snakes of all sizes and descriptions constantly grabbing onto George and
trying to crawl up his legs and bite him, so Dad helped him pull the snakes
off and throw them out the window. George also had hundreds of bugs of
all different shapes, little and big ones, red ones, yellow ones and bright
green ones, crawling all over his chest and arms and all over his face
too, so Dad helped him pick the bugs off his face and throw them out the
Dad, in other words, was buying into George's
reality, or at least giving the impression that he was buying into it.
He was, as Kierkegaard says, "accepting the other man's illusion
as good money," all with the purpose of eventually helping George
get downstairs and into Dad's car so he could be taken in to the Johnson
Unit for detoxification. And it eventually worked. George was taken in
to the hospital that night and was detoxed, and eventually he went through
a treatment program and went on to recovery.
The interesting thing to notice in this little
vignette, though, is the striking difference between the mode of communication
used by my father and the mode used by the police officers.
The police officers spoke the simple truth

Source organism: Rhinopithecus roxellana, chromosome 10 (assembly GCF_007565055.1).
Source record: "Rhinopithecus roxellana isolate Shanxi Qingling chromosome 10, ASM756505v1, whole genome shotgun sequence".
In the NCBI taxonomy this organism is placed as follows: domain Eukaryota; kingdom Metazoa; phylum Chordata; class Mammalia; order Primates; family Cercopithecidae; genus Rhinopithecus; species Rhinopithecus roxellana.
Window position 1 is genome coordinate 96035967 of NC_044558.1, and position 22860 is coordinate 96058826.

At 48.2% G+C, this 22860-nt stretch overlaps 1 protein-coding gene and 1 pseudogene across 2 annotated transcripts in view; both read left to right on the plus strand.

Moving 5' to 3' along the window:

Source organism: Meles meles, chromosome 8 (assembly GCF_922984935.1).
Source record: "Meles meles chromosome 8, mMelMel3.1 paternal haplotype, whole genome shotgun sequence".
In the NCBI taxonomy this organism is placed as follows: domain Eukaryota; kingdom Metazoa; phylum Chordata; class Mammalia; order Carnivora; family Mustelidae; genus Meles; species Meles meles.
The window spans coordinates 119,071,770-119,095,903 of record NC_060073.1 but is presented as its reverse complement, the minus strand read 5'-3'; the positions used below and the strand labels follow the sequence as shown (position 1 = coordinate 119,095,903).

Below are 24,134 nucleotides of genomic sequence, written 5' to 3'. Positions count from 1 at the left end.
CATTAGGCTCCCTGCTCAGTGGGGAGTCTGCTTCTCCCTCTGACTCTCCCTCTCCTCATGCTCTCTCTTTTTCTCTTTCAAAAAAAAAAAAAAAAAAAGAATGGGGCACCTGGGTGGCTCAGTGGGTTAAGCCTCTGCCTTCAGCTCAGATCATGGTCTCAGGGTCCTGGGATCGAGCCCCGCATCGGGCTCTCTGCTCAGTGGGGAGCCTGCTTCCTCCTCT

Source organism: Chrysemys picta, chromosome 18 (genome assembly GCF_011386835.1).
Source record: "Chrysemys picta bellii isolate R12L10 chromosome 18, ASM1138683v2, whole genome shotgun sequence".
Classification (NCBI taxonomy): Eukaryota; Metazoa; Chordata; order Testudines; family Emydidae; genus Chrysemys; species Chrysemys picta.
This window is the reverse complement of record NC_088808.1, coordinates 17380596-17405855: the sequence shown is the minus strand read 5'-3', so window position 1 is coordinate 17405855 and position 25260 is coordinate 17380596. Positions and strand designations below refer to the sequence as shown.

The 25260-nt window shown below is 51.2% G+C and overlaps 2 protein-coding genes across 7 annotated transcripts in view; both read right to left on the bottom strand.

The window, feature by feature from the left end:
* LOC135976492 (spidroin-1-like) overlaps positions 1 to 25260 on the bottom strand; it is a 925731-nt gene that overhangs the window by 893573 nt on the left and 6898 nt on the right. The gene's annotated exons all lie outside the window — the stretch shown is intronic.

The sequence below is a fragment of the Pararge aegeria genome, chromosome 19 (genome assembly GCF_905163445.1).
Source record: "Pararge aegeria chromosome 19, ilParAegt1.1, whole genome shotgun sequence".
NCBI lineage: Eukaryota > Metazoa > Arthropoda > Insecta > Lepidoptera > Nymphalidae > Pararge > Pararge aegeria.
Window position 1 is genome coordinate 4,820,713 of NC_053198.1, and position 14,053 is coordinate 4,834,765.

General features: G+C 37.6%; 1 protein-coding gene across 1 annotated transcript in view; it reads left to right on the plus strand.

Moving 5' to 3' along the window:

to George: they explained to him that no one was shooting at him, that
he was simply having another bout of the DTs and that he needed treatment
in the hospital. That was the simple and straight truth. But George, because
of his temporary impairment, was completely unable to hear the simple
truth spoken to him directly. The officers spoke to George using direct
communication. With direct communication you "begin directly with
the matter one wants to communicate," says Kierkegaard. "But
direct communication," he continues, "presupposes that the receiver's
ability to receive is undisturbed. But here such is not the case; an illusion
stands in the way." And because an illusion stands in the way (both
with George and with Euthyphro), direct communication becomes completely
Dad, on the other hand, used indirect communication.